Art/ Collection/ Art Object

Stela of Raneb

Early Dynastic Period
Dynasty 2
reign of Raneb
ca. 2880 B.C.
From Egypt; Probably from Memphite Region, Saqqara, Tomb of Raneb
H. 100 x W. 41 x Th. 27 cm (39 3/8 x 16 1/8 x 10 5/8 in.)
Credit Line:
Purchase, Joseph Pulitzer Bequest, 1960 (60.144); Purchase, Lila Acheson Wallace Gift, 1975 (1975.149)
Accession Number:
On view at The Met Fifth Avenue in Gallery 100
This stela is inscribed with the Horus name of the second king of Dynasty 2, Raneb (or Nebra). A king's Horus name is written within a rectangular device called a serekh which is the composite view of a building from the side and the top. The lower part depicts the niched facade associated with royal structures; the upper part represents the building's interior, or perhaps its courtyard in plan-view. The whole is surmounted by a falcon representing the god Horus and implying the king's identity with this important deity. Judging from preserved inscriptions, the Horus name is the most commonly used designation for the earliest Egyptian kings from Dynasty 0 into Dynasty 3.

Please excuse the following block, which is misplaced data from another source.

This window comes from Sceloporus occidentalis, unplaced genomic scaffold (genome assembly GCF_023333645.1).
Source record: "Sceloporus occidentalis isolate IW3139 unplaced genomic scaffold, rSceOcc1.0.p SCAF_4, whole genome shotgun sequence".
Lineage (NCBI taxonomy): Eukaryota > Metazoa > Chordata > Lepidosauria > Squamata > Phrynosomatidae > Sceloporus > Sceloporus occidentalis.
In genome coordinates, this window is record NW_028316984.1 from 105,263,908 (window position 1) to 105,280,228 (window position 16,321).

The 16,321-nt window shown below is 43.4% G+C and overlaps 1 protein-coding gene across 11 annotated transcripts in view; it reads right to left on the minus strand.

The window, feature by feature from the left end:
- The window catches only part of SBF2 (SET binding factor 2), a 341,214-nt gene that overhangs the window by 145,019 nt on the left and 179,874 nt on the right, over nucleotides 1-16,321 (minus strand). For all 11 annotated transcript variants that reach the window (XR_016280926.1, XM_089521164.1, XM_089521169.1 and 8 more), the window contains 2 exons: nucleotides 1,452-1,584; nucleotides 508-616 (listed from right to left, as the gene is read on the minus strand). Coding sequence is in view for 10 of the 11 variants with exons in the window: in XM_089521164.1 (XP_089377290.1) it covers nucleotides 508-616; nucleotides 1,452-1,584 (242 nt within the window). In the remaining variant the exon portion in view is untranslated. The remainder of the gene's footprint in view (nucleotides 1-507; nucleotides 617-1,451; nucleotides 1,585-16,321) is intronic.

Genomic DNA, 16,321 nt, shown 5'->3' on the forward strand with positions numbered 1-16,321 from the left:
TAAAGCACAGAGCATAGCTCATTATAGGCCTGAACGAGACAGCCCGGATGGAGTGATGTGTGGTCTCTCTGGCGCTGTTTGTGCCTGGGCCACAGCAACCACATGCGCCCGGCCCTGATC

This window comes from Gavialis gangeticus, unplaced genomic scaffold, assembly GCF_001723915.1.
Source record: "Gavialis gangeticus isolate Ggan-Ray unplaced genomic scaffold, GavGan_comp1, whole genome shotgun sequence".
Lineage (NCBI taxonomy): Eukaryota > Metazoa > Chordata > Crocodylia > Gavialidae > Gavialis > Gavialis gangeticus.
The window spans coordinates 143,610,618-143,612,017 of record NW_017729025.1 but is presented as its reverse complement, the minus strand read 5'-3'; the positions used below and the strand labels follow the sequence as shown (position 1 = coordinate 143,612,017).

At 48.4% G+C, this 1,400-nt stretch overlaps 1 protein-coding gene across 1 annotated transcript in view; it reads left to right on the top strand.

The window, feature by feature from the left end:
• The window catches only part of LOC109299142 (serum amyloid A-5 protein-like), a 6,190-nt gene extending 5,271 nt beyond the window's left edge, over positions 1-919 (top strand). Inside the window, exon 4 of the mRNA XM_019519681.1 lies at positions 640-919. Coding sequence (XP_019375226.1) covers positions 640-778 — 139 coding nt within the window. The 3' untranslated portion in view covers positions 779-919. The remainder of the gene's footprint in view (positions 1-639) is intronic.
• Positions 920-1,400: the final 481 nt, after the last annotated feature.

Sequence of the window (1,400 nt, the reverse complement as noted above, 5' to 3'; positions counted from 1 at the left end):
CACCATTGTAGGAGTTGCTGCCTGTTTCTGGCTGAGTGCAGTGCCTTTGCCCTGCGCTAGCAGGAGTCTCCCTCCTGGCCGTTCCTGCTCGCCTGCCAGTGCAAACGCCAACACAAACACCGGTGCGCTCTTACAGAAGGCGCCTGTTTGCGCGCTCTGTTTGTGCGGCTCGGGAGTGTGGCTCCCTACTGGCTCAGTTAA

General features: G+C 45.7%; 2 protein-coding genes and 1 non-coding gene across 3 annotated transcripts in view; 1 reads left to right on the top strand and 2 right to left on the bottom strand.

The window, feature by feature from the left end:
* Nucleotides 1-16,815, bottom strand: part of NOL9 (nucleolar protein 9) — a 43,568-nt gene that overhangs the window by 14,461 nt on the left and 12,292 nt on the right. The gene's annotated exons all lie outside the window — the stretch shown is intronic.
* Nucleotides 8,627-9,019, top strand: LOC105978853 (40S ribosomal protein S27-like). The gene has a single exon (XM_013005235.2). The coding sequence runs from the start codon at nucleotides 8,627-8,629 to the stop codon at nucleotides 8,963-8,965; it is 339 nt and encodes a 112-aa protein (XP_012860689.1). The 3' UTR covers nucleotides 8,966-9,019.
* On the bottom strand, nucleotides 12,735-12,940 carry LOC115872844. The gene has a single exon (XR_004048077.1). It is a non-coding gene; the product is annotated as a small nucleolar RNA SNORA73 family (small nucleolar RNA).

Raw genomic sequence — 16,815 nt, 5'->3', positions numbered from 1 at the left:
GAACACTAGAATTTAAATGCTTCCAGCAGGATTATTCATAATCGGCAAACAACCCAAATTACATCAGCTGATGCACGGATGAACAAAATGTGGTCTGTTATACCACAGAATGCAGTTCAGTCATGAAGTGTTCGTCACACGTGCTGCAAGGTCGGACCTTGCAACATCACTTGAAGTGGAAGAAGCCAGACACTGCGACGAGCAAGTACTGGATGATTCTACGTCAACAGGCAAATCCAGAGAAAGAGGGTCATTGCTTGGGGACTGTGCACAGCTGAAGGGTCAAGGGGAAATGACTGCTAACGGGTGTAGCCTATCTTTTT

Raneb’s stela is one of a series of royal name stelae dating to Dynasties 1 and 2. Most of these come from the royal cemeteries of Abydos in southern Egypt, and all but two are carved from relatively soft limestone. Raneb's granite stela is the earliest surviving example of relief-carving in this very hard stone. Raneb was also the first king to incorporate the name of the sun god Re into his titulary, marking this diety's increasing prominence.

Excavations at Abydos show that pairs of inscribed stelae were important elements of royal tombs. However, Raneb's stela is said to have been found in northern Egypt in the area of Memphis (Mitrahina), the ancient Egyptian capital. This has led some scholars to suggest that Raneb's tomb was at the nearby necropolis of Saqqara, where jar sealings stamped with the king's name were found.
Front (60.144): purchased by the Museum from Ars Antiqua, Switzerland, in 1960. Back (1975.149) purchased by the Museum from Oswald Burchard, Zurich, in 1975.

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